mgf1107lecture21

# mgf1107lecture21 - MGF 1107 EXPLORATIONS IN MATHEMATICS...

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MGF 1107 – EXPLORATIONS IN MATHEMATICS LECTURE 21 The Shortest Network Connecting Three Points In the previous lecture we looked at minimum spanning trees, with the underlying assumption being that we can only select edges from the original network. Now suppose that we want to connect three cities, and minimize the amount of road (or cable) used, with no restrictions as to where the edges can be. Ex. It turns out that this situation is true in general, and that if we are able to create three 120 ° angles in the above manner, then the resulting edges create the shortest network (SN).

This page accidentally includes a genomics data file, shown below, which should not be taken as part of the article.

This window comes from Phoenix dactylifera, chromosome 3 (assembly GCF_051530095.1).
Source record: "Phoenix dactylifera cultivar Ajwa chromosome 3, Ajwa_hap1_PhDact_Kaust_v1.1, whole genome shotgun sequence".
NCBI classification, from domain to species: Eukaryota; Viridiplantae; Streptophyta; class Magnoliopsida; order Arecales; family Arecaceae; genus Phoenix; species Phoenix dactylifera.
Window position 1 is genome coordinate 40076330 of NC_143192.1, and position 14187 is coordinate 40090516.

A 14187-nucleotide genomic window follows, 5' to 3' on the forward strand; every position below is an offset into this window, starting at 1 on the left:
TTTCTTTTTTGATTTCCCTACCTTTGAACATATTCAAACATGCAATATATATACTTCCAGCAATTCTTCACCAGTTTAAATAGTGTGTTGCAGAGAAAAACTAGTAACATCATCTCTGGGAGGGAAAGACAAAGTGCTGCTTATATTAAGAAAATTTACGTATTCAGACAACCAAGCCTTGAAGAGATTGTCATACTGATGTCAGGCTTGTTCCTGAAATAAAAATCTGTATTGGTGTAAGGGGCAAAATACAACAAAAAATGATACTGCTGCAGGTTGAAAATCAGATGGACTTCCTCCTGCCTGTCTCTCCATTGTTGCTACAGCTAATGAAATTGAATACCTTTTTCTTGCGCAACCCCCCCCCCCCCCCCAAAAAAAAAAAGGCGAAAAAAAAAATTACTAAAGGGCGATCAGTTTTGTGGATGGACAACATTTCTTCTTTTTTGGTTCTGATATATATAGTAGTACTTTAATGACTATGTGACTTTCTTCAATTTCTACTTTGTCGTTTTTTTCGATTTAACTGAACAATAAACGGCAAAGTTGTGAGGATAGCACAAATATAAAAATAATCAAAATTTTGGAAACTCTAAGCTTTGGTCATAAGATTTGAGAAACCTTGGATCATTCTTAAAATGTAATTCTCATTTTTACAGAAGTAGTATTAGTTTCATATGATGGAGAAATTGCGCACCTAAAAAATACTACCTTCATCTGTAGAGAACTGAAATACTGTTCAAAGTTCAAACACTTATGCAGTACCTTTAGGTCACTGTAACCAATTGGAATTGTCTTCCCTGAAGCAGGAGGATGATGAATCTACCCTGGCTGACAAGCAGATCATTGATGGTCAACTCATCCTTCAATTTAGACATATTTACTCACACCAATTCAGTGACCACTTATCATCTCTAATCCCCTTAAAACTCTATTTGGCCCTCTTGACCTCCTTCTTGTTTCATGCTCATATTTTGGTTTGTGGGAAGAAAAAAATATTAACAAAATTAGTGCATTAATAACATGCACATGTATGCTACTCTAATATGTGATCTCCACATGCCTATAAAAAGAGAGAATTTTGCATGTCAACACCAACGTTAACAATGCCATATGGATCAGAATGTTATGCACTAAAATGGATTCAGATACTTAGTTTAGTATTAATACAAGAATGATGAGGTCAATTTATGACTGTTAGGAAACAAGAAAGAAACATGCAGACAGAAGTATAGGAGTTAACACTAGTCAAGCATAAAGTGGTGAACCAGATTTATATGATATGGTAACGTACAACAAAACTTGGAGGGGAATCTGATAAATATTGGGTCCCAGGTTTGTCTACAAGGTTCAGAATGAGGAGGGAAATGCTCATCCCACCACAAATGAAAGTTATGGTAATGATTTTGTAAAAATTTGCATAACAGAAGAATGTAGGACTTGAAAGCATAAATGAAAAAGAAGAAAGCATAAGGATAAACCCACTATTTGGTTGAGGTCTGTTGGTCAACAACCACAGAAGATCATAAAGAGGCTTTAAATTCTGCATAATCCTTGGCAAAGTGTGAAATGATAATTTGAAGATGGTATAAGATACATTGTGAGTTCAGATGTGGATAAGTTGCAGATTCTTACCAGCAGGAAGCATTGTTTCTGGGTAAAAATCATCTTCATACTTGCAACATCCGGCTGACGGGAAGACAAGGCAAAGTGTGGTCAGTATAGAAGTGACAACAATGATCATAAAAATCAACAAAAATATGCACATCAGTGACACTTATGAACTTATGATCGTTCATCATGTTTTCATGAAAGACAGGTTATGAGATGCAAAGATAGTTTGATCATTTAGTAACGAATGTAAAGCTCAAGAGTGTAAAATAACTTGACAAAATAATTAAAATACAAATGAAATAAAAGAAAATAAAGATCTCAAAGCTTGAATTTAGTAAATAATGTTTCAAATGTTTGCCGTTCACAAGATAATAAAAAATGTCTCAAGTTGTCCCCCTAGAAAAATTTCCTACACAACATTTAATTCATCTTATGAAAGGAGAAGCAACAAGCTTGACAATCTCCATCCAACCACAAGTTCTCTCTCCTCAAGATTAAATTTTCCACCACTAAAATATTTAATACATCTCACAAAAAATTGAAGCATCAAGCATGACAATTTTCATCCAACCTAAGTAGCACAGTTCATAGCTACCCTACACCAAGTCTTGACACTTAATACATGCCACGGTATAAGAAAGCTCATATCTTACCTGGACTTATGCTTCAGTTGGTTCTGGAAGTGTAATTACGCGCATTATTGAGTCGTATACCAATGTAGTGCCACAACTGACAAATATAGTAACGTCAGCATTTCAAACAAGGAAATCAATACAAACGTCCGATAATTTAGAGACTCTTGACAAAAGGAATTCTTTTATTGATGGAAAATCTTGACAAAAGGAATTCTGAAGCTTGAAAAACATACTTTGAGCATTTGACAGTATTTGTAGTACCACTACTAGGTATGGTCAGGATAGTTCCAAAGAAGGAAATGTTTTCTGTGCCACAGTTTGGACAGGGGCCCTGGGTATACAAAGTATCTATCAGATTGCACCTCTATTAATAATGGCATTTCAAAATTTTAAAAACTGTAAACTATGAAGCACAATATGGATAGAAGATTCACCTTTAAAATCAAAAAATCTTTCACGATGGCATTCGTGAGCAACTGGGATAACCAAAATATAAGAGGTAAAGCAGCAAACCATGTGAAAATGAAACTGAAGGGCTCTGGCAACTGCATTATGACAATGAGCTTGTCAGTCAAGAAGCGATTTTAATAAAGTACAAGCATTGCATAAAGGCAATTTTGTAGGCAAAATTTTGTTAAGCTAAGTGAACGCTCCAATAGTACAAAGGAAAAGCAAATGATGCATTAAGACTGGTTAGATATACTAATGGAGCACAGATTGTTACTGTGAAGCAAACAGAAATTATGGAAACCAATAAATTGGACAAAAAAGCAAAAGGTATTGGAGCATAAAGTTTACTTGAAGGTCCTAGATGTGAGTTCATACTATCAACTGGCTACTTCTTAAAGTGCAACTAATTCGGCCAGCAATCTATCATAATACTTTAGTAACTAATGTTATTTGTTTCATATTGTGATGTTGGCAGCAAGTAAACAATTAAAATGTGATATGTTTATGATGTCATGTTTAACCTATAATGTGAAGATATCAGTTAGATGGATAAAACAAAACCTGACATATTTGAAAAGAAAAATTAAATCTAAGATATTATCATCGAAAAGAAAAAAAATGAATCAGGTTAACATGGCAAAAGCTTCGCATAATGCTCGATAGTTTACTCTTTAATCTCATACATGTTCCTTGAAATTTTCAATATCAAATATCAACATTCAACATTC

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Ex. In 1989 many of the world’s largest telephone companies joined together to pay for a underwater network of fiber-optic cables linking Japan, Hawaii, and Guam (see the map below). Given that the cost of laying the cable was over \$50,000 per mile, it was important to create the shortest possible network. This was done by calculating the Steiner point. Note: Finding a Steiner point is impossible when the three cities form a
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## This note was uploaded on 09/22/2011 for the course MAC 2311 taught by Professor Evinson during the Spring '08 term at University of Central Florida.

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mgf1107lecture21 - MGF 1107 EXPLORATIONS IN MATHEMATICS...

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